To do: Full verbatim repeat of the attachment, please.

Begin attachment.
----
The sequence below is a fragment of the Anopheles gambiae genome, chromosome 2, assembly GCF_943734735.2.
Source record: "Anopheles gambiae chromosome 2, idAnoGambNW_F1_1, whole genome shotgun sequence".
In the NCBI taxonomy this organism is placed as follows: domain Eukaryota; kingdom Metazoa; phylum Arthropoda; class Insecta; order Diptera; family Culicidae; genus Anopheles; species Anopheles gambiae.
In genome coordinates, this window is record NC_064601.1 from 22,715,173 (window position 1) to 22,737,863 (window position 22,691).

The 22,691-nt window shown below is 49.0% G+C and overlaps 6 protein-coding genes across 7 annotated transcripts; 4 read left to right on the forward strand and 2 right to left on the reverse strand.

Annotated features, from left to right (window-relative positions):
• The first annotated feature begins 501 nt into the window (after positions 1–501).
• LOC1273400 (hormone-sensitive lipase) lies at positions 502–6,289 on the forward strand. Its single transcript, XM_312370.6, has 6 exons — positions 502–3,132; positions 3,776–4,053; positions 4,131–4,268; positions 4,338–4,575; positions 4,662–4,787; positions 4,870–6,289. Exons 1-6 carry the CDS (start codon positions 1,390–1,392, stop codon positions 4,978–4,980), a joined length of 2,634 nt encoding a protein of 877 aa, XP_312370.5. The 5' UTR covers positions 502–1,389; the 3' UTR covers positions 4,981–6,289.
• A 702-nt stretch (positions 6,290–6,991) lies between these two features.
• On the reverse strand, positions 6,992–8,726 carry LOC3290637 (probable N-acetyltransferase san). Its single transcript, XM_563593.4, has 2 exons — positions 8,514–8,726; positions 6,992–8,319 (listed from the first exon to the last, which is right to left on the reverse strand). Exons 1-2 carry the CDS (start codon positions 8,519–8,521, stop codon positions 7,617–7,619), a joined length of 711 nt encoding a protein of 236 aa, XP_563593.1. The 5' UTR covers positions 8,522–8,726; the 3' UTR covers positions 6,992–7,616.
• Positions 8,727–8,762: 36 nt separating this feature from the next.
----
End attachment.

The sequence below is a fragment of the Anopheles gambiae genome, chromosome 2, assembly GCF_943734735.2.
Source record: "Anopheles gambiae chromosome 2, idAnoGambNW_F1_1, whole genome shotgun sequence".
In the NCBI taxonomy this organism is placed as follows: domain Eukaryota; kingdom Metazoa; phylum Arthropoda; class Insecta; order Diptera; family Culicidae; genus Anopheles; species Anopheles gambiae.
In genome coordinates, this window is record NC_064601.1 from 22,715,173 (window position 1) to 22,737,863 (window position 22,691).

The 22,691-nt window shown below is 49.0% G+C and overlaps 6 protein-coding genes across 7 annotated transcripts; 4 read left to right on the forward strand and 2 right to left on the reverse strand.

Annotated features, from left to right (window-relative positions):
• The first annotated feature begins 501 nt into the window (after positions 1–501).
• LOC1273400 (hormone-sensitive lipase) lies at positions 502–6,289 on the forward strand. Its single transcript, XM_312370.6, has 6 exons — positions 502–3,132; positions 3,776–4,053; positions 4,131–4,268; positions 4,338–4,575; positions 4,662–4,787; positions 4,870–6,289. Exons 1-6 carry the CDS (start codon positions 1,390–1,392, stop codon positions 4,978–4,980), a joined length of 2,634 nt encoding a protein of 877 aa, XP_312370.5. The 5' UTR covers positions 502–1,389; the 3' UTR covers positions 4,981–6,289.
• A 702-nt stretch (positions 6,290–6,991) lies between these two features.
• On the reverse strand, positions 6,992–8,726 carry LOC3290637 (probable N-acetyltransferase san). Its single transcript, XM_563593.4, has 2 exons — positions 8,514–8,726; positions 6,992–8,319 (listed from the first exon to the last, which is right to left on the reverse strand). Exons 1-2 carry the CDS (start codon positions 8,519–8,521, stop codon positions 7,617–7,619), a joined length of 711 nt encoding a protein of 236 aa, XP_563593.1. The 5' UTR covers positions 8,522–8,726; the 3' UTR covers positions 6,992–7,616.
• Positions 8,727–8,762: 36 nt separating this feature from the next.